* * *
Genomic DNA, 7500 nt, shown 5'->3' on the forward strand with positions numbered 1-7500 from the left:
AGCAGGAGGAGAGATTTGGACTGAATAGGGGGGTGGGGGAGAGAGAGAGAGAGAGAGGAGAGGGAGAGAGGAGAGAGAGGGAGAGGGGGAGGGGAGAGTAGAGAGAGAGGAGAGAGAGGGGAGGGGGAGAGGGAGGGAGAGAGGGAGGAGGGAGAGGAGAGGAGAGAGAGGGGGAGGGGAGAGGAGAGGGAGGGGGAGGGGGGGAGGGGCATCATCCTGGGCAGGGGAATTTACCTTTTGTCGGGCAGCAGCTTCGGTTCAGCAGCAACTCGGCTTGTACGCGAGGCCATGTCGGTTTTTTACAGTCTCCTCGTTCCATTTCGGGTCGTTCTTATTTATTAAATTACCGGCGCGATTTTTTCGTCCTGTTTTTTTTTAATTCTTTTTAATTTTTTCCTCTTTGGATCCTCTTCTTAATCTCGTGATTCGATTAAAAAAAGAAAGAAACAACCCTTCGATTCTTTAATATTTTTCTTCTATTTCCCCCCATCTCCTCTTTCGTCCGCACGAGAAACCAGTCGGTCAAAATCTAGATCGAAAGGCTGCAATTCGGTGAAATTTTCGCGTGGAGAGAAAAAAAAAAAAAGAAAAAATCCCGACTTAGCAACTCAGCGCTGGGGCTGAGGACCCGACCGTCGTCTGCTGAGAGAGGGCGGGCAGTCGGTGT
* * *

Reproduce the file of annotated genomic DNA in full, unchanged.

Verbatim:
Genomic DNA, 7500 nt, shown 5'->3' on the forward strand with positions numbered 1-7500 from the left:
AGCAGGAGGAGAGATTTGGACTGAATAGGGGGGTGGGGGAGAGAGAGAGAGAGAGAGGAGAGGGAGAGAGGAGAGAGAGGGAGAGGGGGAGGGGAGAGTAGAGAGAGAGGAGAGAGAGGGGAGGGGGAGAGGGAGGGAGAGAGGGAGGAGGGAGAGGAGAGGAGAGAGAGGGGGAGGGGAGAGGAGAGGGAGGGGGAGGGGGGGAGGGGCATCATCCTGGGCAGGGGAATTTACCTTTTGTCGGGCAGCAGCTTCGGTTCAGCAGCAACTCGGCTTGTACGCGAGGCCATGTCGGTTTTTTACAGTCTCCTCGTTCCATTTCGGGTCGTTCTTATTTATTAAATTACCGGCGCGATTTTTTCGTCCTGTTTTTTTTTAATTCTTTTTAATTTTTTCCTCTTTGGATCCTCTTCTTAATCTCGTGATTCGATTAAAAAAAGAAAGAAACAACCCTTCGATTCTTTAATATTTTTCTTCTATTTCCCCCCATCTCCTCTTTCGTCCGCACGAGAAACCAGTCGGTCAAAATCTAGATCGAAAGGCTGCAATTCGGTGAAATTTTCGCGTGGAGAGAAAAAAAAAAAAAGAAAAAATCCCGACTTAGCAACTCAGCGCTGGGGCTGAGGACCCGACCGTCGTCTGCTGAGAGAGGGCGGGCAGTCGGTGT